As a veterinarian I’m often asked what is the best brand or best diet available for dogs. Occasionally, the question is about the best brand for a specific breed.
Obviously owners want to be able to provide the most optimal nutrition in order to promote overall good health in their dogs. Unfortunately, a thing like “best dog food for…” simply doesn’t exist, despite the abundance of (mis)information you find online.
In this article we’ll examine the reasons the ‘perfect diet’ doesn’t exist, and I’ll help you with tips on how to find the best diet for your individual dog, yourself.
We’re Still Learning
In the field of human medicine, nutrition research is a multi-billion dollar industry. The field of veterinary nutrition research, in contrast, is significantly less well funded. Still, millions of research dollars are still spent annually on canine nutrition, because there is still a lot we don’t know.
Pet food companies have made significant strides in the past half century, but diets are still changing and evolving. What was best 15 years ago is likely not the same as what is considered the gold standard in nutrition today.
For this reason, the perfect diet doesn’t exist because it is constantly evolving and changing as more research comes out showing how diets can be improved.
What is ‘Normal’?
Reputable pet food companies are good at creating diets that are adequate for the majority of normal healthy dogs, but not all dogs are normal and healthy.
Many dogs suffer from skin disorders such as seborrhea, GI problems such as Irritable Bowel Disease, or auto-immune diseases such as atopic dermatitis. While these disorders may not be entirely food related, diet will play a large part in the control of these diseases [1, 2, 3].
The perfect diet for one dog may cause another dog to have unreasonable flatulence due to the fiber content, or high nutrient content may cause weight gain for one dog, but not another. A diet that one dog loves, another dog may refuse to eat. For these reasons, there can’t be one perfect one-size-fits-all diet.
Dog breeds can vary enormously from one another. We are just starting to learn how much variation there can be between individuals in terms of essential nutrient requirements . Especially between large and small breed dogs, there is so much genetic variation that nutrition requirements vary as well.
One study showed brachycephalic dogs, those with short faces like Bull Dogs and Pugs are more at risk for hypomagnesium, or low levels of magnesium. Chronically obstructed airways due to elongated soft palate and a narrow trachea can cause depletion of body stores of magnesium .
There has also been research to suggest that Labradors may have an increased sensitivity to normal amounts of copper in commercial diets, putting them at an increased risk for certain liver diseases .
Of course we’re not advocating that every breed needs a special diet, we just merely trying to illustrate how ‘the perfect’ one-size-fits-all diet doesn’t exist. Since we don’t have the technology to determine these requirements at a genetic level at this point in time, the perfect diet for one dog will not be the same for another.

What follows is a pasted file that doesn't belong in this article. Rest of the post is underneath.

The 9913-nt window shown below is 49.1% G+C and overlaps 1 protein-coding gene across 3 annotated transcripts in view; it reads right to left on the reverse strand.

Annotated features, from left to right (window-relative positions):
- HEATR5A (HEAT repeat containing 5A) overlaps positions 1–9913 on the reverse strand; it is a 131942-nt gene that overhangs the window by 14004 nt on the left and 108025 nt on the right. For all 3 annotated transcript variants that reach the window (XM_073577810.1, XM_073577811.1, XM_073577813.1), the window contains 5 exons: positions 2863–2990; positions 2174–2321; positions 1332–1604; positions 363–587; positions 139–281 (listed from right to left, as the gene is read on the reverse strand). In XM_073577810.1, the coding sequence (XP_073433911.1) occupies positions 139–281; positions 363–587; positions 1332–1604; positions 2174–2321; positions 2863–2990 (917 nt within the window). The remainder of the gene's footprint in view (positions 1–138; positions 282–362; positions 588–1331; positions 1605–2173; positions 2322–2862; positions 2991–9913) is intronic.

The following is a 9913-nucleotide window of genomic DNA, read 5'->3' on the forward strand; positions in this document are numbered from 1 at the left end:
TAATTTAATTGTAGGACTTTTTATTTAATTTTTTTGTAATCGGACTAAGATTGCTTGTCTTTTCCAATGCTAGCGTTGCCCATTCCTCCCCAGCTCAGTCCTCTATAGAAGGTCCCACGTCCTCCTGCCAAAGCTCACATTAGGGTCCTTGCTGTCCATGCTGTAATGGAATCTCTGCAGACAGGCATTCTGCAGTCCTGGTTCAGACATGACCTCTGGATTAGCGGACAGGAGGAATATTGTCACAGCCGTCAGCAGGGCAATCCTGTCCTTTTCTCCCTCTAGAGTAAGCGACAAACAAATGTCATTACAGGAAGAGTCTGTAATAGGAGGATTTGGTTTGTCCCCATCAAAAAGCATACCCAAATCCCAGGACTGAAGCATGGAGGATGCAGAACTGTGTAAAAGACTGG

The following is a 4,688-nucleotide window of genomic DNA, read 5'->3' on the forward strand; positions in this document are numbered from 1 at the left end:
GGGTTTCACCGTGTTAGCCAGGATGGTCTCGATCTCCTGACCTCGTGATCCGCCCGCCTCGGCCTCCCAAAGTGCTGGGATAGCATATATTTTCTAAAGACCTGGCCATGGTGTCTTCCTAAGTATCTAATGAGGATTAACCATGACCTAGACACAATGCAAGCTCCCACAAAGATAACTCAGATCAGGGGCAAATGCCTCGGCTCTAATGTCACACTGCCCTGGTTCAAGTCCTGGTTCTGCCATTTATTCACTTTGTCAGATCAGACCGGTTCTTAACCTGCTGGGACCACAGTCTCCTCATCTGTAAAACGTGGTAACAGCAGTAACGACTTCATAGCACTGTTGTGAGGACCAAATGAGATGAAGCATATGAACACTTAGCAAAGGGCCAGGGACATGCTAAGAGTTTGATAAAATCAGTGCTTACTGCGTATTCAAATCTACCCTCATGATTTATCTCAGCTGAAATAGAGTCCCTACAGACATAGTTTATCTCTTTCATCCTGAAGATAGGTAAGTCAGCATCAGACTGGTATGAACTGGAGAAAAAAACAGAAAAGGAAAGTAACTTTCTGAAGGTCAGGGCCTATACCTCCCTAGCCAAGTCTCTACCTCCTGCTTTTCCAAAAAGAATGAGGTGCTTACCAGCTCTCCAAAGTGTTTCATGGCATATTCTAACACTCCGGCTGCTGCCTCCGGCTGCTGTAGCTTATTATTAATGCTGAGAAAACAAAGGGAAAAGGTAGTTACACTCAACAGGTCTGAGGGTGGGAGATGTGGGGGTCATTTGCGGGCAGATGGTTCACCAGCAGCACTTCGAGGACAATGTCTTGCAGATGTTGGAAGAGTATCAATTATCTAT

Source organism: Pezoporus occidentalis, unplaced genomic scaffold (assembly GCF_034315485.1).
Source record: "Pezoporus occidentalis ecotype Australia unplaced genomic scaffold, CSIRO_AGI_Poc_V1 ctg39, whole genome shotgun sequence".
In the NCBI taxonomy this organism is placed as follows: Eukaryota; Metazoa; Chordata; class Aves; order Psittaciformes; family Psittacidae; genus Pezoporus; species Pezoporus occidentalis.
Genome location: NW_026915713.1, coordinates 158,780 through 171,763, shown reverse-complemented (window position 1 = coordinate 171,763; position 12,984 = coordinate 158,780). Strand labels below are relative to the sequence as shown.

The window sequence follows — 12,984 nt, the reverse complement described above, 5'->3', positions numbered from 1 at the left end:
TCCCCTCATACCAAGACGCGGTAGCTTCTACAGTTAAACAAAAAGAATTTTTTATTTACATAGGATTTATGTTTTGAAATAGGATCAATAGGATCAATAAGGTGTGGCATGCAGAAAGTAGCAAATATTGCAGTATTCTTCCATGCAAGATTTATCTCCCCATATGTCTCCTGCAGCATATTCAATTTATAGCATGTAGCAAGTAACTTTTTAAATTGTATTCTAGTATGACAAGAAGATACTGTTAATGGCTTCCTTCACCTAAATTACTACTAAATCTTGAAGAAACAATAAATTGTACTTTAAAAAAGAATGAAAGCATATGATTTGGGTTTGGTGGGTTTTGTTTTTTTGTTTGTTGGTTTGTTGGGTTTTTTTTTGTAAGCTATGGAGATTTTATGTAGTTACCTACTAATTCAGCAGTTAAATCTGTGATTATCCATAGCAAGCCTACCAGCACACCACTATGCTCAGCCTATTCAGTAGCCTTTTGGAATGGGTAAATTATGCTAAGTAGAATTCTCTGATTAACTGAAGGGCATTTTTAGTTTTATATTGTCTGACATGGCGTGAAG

It makes sense that the nutrition requirements for a Chihuahua are different than those of a Great Dane. But there can also be variation from one dog of the same breed to another.
There can even be variation in dietary requirements as the individual ages. A diet that was perfect as a young adult may not be appropriate as that dog reaches middle age, or develops underlying diseases.
It has been well documented that protein and phosphorous levels can influence kidney disease, for example [7, 8]. A high quality grain-free high protein diet won’t be appropriate for a dog with renal compromise.
Another very common nutritional variation amongst individual dogs is the need for modified giant breed puppy food. The nutritional requirements for growing large breed puppies are very different than those for adults, or even puppies of a different, small breed [9, 10, 11].
Dog Food Mistakes
As much trust as we put into trusting the diet we are feeding our dogs is safe, pet food companies can still have problems.
Many cats in the 1980’s were being diagnosed with cardiomyopathy, a heart problem, before pet food companies realized cats have special nutritional requirements for taurine [12, 13]. Since the problem was addressed the incidence of this particular heart defect has declined dramatically.
A more recent and tragic ‘mistake’ was the melamine scare in 2007. Contamination of melamine in certain ingredients imported from China was causing many dogs and cats to become ill and even die from kidney failure .
As a result there were massive pet food recalls until the problems was rectified. Many of these diets were considered to be safe and healthy dog foods.
Even reputable pet food companies will have recalls from time to time due to various inadvertent contaminations, mislabeling or other problems.
The Bottom Line
There is no perfect dog food. There is no best dog food for [insert breed]. Every dog will have individual needs based on their age, lifestyle, breed and genetic make-up. There are some things you can do to ensure the diet you pick is healthy.
Look for an AAFCO statement either on the company’s website, or on the bag of food. An AAFCO statement doesn’t guarantee it’s a perfect food, but it is a bare minimum to ensure the diet meets some quality standards.
It also does not guarantee that every pet will do well on the diet, or that every batch conforms exactly to the guaranteed analysis on the bag.
The perfect diet for your dog is one that makes the coat shiny, stools normal, and energy level good. It’s also important that your dog likes the food! If you have specific dietary questions, always ask a veterinary professional.